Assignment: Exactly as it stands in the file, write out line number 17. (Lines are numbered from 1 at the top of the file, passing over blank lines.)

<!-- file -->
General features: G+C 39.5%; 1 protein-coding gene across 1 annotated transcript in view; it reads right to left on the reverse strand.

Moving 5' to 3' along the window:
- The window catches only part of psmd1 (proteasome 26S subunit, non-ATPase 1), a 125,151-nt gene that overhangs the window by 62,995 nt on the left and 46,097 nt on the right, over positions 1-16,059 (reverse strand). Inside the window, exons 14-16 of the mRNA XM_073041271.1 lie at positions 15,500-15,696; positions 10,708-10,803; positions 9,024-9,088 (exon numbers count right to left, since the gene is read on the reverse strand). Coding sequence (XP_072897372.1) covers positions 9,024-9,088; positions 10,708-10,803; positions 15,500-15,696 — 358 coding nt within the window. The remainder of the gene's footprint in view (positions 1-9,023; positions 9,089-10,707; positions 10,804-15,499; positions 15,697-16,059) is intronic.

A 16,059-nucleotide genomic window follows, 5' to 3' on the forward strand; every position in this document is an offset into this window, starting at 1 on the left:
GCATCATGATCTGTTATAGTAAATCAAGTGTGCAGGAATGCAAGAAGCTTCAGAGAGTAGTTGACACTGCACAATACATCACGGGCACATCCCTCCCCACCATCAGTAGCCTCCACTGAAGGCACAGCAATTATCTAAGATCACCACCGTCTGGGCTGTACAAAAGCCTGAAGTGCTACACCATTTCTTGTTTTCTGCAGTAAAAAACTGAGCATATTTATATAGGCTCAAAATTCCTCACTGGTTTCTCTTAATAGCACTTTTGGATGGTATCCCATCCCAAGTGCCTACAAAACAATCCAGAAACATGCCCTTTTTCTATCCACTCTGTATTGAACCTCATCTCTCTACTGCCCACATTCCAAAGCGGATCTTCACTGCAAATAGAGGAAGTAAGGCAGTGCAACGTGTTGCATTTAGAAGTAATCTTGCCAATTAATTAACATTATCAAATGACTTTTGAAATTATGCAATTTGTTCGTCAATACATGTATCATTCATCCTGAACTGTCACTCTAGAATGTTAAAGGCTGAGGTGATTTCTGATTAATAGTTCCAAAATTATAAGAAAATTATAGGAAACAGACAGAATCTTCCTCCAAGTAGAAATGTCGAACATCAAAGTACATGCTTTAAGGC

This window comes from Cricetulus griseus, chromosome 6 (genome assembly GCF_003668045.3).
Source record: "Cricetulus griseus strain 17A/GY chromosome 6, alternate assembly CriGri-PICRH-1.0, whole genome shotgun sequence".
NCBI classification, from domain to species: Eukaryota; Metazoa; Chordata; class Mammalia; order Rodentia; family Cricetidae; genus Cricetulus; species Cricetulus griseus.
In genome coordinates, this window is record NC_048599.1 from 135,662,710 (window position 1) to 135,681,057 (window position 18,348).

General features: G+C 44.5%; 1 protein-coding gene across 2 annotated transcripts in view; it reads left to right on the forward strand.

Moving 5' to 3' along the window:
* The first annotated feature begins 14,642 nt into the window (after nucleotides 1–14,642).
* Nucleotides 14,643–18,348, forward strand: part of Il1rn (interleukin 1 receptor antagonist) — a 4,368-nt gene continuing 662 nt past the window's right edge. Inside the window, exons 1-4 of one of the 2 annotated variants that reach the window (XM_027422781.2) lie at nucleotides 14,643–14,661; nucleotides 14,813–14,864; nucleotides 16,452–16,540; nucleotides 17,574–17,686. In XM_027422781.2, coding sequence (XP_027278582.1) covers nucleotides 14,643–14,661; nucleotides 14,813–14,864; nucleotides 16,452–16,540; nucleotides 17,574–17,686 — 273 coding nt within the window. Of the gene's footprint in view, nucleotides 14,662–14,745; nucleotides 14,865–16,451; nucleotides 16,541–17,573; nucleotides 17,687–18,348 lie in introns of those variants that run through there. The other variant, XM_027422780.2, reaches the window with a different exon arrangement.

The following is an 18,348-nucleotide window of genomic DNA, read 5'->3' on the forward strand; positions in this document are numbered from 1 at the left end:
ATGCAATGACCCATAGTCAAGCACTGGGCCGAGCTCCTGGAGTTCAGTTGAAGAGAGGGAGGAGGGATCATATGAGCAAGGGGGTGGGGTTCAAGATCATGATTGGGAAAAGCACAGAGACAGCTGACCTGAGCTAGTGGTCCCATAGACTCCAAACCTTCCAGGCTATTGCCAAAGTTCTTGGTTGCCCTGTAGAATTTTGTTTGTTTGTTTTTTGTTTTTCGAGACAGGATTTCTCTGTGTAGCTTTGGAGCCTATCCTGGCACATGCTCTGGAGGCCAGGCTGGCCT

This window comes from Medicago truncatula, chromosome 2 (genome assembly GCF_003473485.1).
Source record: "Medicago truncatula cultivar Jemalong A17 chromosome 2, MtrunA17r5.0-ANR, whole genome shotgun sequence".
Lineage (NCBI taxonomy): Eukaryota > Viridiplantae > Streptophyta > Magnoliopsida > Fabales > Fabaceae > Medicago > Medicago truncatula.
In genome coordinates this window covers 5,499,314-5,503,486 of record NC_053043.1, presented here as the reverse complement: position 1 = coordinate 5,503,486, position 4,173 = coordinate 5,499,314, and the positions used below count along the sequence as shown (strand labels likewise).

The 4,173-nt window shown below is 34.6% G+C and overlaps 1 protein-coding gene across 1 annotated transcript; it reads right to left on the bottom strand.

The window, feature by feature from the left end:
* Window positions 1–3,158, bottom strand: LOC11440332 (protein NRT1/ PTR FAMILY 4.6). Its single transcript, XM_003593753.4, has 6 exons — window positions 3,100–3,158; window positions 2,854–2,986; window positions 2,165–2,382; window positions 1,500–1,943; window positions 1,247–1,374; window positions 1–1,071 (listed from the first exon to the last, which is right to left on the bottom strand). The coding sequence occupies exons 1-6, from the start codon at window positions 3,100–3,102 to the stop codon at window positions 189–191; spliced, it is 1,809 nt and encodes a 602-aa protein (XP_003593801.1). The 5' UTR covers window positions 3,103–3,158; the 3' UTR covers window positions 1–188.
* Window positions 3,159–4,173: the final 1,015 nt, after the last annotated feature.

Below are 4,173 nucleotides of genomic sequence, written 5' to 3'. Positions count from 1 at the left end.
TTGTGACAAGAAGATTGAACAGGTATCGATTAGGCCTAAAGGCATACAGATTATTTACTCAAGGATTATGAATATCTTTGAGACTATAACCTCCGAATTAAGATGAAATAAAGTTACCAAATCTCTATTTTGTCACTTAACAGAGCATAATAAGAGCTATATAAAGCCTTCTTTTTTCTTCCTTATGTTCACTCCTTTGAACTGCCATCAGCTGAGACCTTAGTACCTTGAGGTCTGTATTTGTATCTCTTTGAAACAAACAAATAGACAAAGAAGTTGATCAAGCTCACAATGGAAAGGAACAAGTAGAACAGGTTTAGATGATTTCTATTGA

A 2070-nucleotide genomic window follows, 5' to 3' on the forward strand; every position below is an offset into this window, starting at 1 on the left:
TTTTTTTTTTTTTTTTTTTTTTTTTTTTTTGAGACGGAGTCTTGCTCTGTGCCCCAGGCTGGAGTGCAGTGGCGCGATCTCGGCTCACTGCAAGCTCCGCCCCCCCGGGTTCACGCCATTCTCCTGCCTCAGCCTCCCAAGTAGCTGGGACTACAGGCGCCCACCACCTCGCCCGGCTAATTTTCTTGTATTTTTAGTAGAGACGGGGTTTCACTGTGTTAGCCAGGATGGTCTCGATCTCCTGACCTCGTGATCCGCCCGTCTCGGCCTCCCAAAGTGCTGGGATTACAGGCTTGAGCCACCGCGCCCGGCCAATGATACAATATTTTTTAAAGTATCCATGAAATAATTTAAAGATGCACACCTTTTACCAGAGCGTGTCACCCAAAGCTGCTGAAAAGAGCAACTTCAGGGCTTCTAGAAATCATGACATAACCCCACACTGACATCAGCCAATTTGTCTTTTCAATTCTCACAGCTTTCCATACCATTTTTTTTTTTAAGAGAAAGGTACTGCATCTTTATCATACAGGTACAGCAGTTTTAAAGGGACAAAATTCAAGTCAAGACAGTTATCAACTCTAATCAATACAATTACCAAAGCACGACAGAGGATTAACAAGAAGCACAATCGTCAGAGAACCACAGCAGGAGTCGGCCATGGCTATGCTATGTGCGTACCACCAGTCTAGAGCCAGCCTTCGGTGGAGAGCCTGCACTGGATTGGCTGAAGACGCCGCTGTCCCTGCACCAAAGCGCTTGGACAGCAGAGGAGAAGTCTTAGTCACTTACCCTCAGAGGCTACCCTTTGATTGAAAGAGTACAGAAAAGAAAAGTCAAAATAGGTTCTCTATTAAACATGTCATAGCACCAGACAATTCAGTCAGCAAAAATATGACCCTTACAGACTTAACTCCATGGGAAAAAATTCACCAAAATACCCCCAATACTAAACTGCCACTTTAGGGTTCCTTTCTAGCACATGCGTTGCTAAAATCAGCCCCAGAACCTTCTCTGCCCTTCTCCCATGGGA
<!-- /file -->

Source record: "Medicago truncatula cultivar Jemalong A17 chromosome 2, MtrunA17r5.0-ANR, whole genome shotgun sequence".